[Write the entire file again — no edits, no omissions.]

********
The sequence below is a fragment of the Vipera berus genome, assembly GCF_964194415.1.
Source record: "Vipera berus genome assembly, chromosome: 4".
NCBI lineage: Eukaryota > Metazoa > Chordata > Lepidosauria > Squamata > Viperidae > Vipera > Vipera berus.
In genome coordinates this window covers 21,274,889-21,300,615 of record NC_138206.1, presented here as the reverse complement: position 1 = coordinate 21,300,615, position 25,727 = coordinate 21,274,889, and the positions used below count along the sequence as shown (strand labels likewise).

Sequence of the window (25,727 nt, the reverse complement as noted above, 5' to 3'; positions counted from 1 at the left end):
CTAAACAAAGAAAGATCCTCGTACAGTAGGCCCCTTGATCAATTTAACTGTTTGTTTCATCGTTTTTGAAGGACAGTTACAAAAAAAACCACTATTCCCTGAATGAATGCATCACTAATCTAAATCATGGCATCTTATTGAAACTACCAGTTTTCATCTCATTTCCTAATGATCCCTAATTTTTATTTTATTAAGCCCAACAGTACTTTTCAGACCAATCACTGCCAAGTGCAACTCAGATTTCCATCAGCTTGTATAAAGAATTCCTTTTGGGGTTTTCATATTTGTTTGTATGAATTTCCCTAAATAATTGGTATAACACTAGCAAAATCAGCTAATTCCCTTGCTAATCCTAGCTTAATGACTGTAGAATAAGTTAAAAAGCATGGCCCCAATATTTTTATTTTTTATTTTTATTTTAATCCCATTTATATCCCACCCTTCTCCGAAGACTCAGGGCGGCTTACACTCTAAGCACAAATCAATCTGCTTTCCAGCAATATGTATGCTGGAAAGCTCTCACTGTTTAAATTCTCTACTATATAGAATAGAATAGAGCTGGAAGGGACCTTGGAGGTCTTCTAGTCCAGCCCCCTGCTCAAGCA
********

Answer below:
The sequence below is a fragment of the Vipera berus genome, assembly GCF_964194415.1.
Source record: "Vipera berus genome assembly, chromosome: 4".
NCBI lineage: Eukaryota > Metazoa > Chordata > Lepidosauria > Squamata > Viperidae > Vipera > Vipera berus.
In genome coordinates this window covers 21,274,889-21,300,615 of record NC_138206.1, presented here as the reverse complement: position 1 = coordinate 21,300,615, position 25,727 = coordinate 21,274,889, and the positions used below count along the sequence as shown (strand labels likewise).

Sequence of the window (25,727 nt, the reverse complement as noted above, 5' to 3'; positions counted from 1 at the left end):
CTAAACAAAGAAAGATCCTCGTACAGTAGGCCCCTTGATCAATTTAACTGTTTGTTTCATCGTTTTTGAAGGACAGTTACAAAAAAAACCACTATTCCCTGAATGAATGCATCACTAATCTAAATCATGGCATCTTATTGAAACTACCAGTTTTCATCTCATTTCCTAATGATCCCTAATTTTTATTTTATTAAGCCCAACAGTACTTTTCAGACCAATCACTGCCAAGTGCAACTCAGATTTCCATCAGCTTGTATAAAGAATTCCTTTTGGGGTTTTCATATTTGTTTGTATGAATTTCCCTAAATAATTGGTATAACACTAGCAAAATCAGCTAATTCCCTTGCTAATCCTAGCTTAATGACTGTAGAATAAGTTAAAAAGCATGGCCCCAATATTTTTATTTTTTATTTTTATTTTAATCCCATTTATATCCCACCCTTCTCCGAAGACTCAGGGCGGCTTACACTCTAAGCACAAATCAATCTGCTTTCCAGCAATATGTATGCTGGAAAGCTCTCACTGTTTAAATTCTCTACTATATAGAATAGAATAGAGCTGGAAGGGACCTTGGAGGTCTTCTAGTCCAGCCCCCTGCTCAAGCA